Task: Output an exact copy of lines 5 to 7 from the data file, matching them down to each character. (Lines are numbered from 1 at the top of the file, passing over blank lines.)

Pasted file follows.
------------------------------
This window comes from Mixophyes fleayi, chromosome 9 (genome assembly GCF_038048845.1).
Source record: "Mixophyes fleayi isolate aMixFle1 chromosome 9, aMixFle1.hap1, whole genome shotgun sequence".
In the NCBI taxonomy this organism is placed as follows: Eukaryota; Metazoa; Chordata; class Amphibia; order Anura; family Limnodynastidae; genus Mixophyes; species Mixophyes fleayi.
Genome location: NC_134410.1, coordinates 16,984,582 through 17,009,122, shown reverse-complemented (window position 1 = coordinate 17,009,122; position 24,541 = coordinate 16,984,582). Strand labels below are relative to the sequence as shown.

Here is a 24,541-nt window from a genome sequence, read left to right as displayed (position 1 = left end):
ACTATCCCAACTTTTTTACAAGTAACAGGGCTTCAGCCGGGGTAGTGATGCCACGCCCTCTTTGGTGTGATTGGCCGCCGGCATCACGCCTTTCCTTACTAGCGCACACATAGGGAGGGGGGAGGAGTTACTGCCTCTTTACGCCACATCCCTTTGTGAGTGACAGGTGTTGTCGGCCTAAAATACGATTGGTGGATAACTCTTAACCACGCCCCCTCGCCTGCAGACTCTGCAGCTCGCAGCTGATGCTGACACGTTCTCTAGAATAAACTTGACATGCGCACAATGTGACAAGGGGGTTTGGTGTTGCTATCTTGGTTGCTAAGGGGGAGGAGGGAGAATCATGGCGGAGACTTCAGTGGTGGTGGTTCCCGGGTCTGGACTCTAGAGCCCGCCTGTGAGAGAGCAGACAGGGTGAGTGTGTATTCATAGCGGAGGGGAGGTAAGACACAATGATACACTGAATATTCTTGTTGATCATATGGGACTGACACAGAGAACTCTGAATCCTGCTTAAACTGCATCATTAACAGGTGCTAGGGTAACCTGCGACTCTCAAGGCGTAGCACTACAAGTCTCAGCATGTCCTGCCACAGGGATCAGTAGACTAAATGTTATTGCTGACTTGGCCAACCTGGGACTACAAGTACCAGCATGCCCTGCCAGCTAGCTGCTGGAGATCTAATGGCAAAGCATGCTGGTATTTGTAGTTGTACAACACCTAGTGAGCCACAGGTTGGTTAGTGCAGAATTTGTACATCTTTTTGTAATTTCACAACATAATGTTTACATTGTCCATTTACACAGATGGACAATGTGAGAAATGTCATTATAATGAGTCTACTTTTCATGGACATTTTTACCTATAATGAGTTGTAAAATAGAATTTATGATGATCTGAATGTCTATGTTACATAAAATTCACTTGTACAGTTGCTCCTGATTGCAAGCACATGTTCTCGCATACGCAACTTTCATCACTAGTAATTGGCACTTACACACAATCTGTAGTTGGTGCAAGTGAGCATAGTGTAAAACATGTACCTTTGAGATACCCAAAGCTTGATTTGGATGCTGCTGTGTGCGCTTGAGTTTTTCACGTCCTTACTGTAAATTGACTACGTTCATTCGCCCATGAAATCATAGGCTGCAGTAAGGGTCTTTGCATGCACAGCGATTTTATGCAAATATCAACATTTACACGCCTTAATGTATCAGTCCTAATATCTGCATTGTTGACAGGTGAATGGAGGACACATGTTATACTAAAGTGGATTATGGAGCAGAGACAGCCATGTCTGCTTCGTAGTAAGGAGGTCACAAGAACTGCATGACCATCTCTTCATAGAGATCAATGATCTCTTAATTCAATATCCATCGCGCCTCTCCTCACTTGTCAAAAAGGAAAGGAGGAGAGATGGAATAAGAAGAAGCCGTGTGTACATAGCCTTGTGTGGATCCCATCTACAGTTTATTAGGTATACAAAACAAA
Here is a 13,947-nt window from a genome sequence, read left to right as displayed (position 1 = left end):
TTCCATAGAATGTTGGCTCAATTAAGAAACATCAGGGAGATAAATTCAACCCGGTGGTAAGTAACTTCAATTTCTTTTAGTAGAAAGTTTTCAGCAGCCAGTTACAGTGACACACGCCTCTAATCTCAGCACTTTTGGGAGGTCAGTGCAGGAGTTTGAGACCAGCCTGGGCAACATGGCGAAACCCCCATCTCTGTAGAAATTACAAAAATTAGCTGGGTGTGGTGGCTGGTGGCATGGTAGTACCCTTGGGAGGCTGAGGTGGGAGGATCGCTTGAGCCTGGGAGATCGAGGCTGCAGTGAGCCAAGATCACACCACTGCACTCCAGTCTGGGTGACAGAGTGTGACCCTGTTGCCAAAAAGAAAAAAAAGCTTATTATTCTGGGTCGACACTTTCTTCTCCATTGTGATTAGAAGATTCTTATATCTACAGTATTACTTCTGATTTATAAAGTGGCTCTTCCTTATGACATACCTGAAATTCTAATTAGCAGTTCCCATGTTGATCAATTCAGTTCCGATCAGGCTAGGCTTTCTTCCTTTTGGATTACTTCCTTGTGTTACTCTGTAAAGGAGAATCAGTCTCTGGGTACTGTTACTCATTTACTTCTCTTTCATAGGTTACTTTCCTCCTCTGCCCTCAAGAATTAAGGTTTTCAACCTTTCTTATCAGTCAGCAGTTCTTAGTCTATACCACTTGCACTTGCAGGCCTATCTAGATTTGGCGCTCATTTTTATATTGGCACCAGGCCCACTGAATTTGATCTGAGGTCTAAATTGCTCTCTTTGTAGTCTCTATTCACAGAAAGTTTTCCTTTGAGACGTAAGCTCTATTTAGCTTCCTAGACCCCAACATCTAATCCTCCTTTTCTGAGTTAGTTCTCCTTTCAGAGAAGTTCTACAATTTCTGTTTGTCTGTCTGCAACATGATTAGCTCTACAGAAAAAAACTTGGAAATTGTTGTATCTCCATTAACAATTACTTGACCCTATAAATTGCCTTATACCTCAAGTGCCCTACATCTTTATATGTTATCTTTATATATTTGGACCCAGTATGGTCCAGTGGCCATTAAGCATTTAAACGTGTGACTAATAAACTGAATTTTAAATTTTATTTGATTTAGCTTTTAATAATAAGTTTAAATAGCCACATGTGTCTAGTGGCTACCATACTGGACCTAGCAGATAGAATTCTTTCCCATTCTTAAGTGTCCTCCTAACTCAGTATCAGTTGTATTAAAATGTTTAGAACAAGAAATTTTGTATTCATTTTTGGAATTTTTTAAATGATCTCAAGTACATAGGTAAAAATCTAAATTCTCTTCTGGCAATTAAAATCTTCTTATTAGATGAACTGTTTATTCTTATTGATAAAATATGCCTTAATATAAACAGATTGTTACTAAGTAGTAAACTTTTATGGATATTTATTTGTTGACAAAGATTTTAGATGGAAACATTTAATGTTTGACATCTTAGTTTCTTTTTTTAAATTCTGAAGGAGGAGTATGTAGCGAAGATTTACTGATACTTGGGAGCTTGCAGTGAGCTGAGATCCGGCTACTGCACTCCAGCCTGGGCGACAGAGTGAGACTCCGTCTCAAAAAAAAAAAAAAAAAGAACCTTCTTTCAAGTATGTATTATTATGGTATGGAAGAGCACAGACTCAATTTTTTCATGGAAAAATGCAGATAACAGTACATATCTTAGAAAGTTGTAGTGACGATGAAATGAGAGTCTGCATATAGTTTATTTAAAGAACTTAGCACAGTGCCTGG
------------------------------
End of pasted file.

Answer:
Here is a 24,541-nt window from a genome sequence, read left to right as displayed (position 1 = left end):
ACTATCCCAACTTTTTTACAAGTAACAGGGCTTCAGCCGGGGTAGTGATGCCACGCCCTCTTTGGTGTGATTGGCCGCCGGCATCACGCCTTTCCTTACTAGCGCACACATAGGGAGGGGGGAGGAGTTACTGCCTCTTTACGCCACATCCCTTTGTGAGTGACAGGTGTTGTCGGCCTAAAATACGATTGGTGGATAACTCTTAACCACGCCCCCTCGCCTGCAGACTCTGCAGCTCGCAGCTGATGCTGACACGTTCTCTAGAATAAACTTGACATGCGCACAATGTGACAAGGGGGTTTGGTGTTGCTATCTTGGTTGCTAAGGGGGAGGAGGGAGAATCATGGCGGAGACTTCAGTGGTGGTGGTTCCCGGGTCTGGACTCTAGAGCCCGCCTGTGAGAGAGCAGACAGGGTGAGTGTGTATTCATAGCGGAGGGGAGGTAAGACACAATGATACACTGAATATTCTTGTTGATCATATGGGACTGACACAGAGAACTCTGAATCCTGCTTAAACTGCATCATTAACAGGTGCTAGGGTAACCTGCGACTCTCAAGGCGTAGCACTACAAGTCTCAGCATGTCCTGCCACAGGGATCAGTAGACTAAATGTTATTGCTGACTTGGCCAACCTGGGACTACAAGTACCAGCATGCCCTGCCAGCTAGCTGCTGGAGATCTAATGGCAAAGCATGCTGGTATTTGTAGTTGTACAACACCTAGTGAGCCACAGGTTGGTTAGTGCAGAATTTGTACATCTTTTTGTAATTTCACAACATAATGTTTACATTGTCCATTTACACAGATGGACAATGTGAGAAATGTCATTATAATGAGTCTACTTTTCATGGACATTTTTACCTATAATGAGTTGTAAAATAGAATTTATGATGATCTGAATGTCTATGTTACATAAAATTCACTTGTACAGTTGCTCCTGATTGCAAGCACATGTTCTCGCATACGCAACTTTCATCACTAGTAATTGGCACTTACACACAATCTGTAGTTGGTGCAAGTGAGCATAGTGTAAAACATGTACCTTTGAGATACCCAAAGCTTGATTTGGATGCTGCTGTGTGCGCTTGAGTTTTTCACGTCCTTACTGTAAATTGACTACGTTCATTCGCCCATGAAATCATAGGCTGCAGTAAGGGTCTTTGCATGCACAGCGATTTTATGCAAATATCAACATTTACACGCCTTAATGTATCAGTCCTAATATCTGCATTGTTGACAGGTGAATGGAGGACACATGTTATACTAAAGTGGATTATGGAGCAGAGACAGCCATGTCTGCTTCGTAGTAAGGAGGTCACAAGAACTGCATGACCATCTCTTCATAGAGATCAATGATCTCTTAATTCAATATCCATCGCGCCTCTCCTCACTTGTCAAAAAGGAAAGGAGGAGAGATGGAATAAGAAGAAGCCGTGTGTACATAGCCTTGTGTGGATCCCATCTACAGTTTATTAGGTATACAAAACAAA
Here is a 13,947-nt window from a genome sequence, read left to right as displayed (position 1 = left end):